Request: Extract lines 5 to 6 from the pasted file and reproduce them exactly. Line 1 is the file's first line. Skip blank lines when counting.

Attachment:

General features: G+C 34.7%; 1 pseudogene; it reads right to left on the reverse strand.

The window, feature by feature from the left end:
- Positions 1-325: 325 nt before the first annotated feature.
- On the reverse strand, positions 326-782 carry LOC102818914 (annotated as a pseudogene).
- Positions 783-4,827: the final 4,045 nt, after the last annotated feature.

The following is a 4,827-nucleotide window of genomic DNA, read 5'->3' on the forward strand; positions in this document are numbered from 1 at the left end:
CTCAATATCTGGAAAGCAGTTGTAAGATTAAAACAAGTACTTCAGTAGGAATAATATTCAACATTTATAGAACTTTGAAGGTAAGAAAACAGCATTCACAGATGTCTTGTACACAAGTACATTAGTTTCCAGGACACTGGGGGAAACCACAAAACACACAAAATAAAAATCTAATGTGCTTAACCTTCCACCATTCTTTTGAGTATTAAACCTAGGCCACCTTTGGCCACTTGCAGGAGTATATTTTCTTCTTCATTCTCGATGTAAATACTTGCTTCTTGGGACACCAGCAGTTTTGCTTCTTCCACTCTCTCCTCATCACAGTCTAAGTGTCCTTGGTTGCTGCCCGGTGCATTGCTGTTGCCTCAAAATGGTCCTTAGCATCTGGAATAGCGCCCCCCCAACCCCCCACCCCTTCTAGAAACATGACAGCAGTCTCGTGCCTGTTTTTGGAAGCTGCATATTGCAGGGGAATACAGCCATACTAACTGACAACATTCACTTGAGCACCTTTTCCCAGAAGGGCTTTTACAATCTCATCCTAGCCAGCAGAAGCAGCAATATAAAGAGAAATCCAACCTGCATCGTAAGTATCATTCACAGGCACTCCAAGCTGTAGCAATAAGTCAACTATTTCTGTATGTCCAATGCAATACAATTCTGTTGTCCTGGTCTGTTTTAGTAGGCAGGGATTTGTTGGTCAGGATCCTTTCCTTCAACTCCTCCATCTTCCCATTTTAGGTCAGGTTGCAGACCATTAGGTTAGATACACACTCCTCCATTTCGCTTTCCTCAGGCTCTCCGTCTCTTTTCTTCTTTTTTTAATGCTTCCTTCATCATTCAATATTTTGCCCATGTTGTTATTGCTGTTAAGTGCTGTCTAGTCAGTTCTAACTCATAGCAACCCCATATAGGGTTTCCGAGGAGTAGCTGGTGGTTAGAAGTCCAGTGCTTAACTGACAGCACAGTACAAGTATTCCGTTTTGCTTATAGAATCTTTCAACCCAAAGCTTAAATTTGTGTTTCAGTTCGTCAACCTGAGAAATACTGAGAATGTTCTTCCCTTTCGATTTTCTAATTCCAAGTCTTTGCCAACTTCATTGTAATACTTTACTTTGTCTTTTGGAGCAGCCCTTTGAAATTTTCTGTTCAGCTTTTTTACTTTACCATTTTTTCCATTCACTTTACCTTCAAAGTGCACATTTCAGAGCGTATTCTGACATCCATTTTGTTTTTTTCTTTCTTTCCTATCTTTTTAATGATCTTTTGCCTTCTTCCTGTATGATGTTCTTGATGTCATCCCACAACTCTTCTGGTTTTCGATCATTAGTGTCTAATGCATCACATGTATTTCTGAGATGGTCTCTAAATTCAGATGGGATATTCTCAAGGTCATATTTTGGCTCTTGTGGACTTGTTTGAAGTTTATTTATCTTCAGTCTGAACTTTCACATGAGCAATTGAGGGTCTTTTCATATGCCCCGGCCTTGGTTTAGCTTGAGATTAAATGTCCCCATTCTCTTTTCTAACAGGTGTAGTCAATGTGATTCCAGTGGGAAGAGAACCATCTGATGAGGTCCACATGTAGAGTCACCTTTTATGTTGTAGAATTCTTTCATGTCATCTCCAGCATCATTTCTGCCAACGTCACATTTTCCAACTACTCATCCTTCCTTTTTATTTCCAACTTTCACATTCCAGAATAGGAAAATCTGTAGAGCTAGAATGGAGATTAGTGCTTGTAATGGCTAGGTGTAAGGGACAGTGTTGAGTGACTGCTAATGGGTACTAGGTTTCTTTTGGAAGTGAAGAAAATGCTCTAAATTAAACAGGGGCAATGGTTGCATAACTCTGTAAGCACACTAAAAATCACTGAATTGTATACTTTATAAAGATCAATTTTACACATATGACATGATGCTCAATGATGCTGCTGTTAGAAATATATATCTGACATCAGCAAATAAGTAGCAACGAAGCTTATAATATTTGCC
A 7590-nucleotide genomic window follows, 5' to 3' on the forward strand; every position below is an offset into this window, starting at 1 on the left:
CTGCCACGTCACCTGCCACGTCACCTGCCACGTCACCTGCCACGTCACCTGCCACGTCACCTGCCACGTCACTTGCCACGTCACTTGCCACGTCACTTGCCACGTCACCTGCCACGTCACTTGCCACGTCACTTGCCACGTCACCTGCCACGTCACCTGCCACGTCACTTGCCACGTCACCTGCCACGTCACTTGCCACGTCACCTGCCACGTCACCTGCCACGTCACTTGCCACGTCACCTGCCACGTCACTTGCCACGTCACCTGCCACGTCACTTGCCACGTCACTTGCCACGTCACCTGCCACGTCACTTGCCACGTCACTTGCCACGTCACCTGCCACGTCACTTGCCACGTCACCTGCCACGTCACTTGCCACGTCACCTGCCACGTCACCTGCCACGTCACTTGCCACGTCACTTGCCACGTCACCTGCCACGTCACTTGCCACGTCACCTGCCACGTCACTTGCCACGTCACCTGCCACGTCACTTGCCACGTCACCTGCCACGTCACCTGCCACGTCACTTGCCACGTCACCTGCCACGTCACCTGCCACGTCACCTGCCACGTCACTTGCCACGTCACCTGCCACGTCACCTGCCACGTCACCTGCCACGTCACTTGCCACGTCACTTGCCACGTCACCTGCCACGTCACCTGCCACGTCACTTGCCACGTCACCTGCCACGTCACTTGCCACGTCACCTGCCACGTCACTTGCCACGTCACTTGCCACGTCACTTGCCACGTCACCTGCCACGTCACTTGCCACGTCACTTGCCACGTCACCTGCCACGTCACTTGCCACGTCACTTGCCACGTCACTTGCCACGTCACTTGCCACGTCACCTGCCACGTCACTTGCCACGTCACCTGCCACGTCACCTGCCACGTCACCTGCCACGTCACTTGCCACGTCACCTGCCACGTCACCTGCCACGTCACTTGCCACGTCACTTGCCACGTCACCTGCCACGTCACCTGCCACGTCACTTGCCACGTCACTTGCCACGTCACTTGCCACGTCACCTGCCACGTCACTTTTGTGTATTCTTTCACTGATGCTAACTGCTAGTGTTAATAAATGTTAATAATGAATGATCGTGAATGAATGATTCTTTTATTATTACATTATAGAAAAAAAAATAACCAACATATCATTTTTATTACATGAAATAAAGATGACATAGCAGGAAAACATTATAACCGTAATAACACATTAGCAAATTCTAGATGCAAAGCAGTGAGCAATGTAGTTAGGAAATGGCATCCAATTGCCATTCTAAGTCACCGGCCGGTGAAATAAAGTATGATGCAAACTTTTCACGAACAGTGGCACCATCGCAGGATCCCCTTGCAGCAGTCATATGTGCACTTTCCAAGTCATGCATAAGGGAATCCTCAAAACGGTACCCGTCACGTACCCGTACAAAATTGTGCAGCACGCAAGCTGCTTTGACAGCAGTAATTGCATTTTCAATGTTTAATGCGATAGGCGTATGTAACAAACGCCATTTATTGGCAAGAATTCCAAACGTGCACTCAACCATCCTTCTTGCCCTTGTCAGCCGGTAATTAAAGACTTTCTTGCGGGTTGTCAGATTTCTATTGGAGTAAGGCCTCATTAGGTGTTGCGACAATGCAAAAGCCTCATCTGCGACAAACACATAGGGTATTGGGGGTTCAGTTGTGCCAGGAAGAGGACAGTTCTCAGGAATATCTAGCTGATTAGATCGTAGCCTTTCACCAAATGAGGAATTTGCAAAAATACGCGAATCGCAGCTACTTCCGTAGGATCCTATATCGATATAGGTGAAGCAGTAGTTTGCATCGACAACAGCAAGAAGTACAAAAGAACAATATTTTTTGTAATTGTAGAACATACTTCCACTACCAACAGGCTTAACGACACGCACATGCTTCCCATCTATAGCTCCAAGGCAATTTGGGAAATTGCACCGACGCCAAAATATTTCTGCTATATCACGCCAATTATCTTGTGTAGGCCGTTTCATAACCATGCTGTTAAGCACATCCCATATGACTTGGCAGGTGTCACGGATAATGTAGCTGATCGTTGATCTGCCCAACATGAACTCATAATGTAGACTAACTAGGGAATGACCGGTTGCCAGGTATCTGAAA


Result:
- Positions 783-4,827: the final 4,045 nt, after the last annotated feature.

The following is a 4,827-nucleotide window of genomic DNA, read 5'->3' on the forward strand; positions in this document are numbered from 1 at the left end: